Abstract and Keywords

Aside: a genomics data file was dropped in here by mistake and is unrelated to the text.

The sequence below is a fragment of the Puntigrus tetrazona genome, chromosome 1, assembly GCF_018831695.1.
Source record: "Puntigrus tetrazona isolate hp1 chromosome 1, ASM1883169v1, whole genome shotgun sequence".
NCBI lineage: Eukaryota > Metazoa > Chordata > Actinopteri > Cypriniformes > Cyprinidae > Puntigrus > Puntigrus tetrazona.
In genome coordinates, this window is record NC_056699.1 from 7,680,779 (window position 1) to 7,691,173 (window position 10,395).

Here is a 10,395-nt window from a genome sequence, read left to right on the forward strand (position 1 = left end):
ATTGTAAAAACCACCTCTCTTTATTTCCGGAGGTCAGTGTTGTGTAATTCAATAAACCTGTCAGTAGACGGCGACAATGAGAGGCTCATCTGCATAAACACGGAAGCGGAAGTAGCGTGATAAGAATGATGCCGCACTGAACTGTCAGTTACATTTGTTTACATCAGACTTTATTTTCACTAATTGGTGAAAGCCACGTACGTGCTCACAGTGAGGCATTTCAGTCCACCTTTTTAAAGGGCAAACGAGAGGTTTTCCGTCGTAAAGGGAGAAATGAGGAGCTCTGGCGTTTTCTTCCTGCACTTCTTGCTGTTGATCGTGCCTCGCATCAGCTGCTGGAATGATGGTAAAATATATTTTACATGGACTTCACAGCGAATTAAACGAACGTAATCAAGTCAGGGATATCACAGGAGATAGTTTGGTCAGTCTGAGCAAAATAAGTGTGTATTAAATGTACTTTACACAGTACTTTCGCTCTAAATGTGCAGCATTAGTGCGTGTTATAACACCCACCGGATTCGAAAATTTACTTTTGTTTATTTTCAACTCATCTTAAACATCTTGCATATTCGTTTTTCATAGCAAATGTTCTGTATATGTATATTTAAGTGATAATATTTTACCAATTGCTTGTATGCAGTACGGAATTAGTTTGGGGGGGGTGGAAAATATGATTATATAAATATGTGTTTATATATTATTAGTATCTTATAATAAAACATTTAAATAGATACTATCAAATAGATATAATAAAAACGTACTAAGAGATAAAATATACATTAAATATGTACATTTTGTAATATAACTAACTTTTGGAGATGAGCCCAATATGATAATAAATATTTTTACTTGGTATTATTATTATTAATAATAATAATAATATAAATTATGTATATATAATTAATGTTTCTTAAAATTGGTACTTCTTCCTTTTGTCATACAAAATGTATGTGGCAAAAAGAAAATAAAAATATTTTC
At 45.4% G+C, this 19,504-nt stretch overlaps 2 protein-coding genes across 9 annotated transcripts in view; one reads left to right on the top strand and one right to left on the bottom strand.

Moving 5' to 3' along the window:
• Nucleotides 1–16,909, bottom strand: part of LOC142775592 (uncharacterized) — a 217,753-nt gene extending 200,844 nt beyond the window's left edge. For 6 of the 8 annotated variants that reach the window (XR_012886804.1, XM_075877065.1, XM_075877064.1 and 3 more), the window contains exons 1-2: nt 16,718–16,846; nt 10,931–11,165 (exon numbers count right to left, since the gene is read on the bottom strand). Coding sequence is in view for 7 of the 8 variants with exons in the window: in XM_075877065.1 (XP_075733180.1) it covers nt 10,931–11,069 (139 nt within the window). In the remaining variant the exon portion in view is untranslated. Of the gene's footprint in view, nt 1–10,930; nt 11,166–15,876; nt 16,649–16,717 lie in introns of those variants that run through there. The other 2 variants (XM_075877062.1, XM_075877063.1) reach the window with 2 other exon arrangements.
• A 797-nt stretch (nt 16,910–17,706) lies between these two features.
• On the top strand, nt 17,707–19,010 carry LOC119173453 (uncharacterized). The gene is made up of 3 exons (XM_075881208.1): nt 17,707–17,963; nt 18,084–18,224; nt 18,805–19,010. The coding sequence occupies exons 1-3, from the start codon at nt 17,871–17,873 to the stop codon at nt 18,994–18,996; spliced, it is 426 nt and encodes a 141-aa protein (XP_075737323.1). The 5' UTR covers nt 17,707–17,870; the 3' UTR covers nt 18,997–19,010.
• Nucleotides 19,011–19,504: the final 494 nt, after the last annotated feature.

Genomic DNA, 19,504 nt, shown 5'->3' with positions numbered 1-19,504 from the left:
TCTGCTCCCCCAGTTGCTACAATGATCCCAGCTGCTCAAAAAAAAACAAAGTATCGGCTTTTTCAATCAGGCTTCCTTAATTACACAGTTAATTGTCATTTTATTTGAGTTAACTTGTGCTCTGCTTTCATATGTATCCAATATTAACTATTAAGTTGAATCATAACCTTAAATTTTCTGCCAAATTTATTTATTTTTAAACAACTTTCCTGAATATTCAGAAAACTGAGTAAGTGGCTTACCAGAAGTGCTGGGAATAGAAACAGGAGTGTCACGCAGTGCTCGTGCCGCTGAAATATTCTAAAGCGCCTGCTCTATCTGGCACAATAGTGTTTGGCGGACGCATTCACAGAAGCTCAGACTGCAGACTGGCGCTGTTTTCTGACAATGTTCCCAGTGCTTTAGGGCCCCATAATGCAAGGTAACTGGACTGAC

Friendship is understood differently across a variety of cultures, and what it means in a contemporary setting is rapidly shifting. Postmodernity offers choice and freedom in relationality, but with these opportunities comes pressure on traditional relationships, and a sense that future direction is unclear. There is a danger that friendship may lose its legacy as a socially and morally important relationship, and be viewed as a commodity to enhance one’s social status or chosen lifestyle; particularly facing the rise of ‘virtual-friendship’. Philosophers and theologians, such as Aristotle, Aelred, Aquinas and Kierkegaard have commented on friendship’s importance, and accorded it a vital place in society and in theology. So by revisiting Jesus’ statement to his disciples; ‘You are my friends’, the Church has an opportunity to reclaim friendship’s legacy, and allow the self-understanding as the ‘friends of Christ’ to transform its shape and mission.
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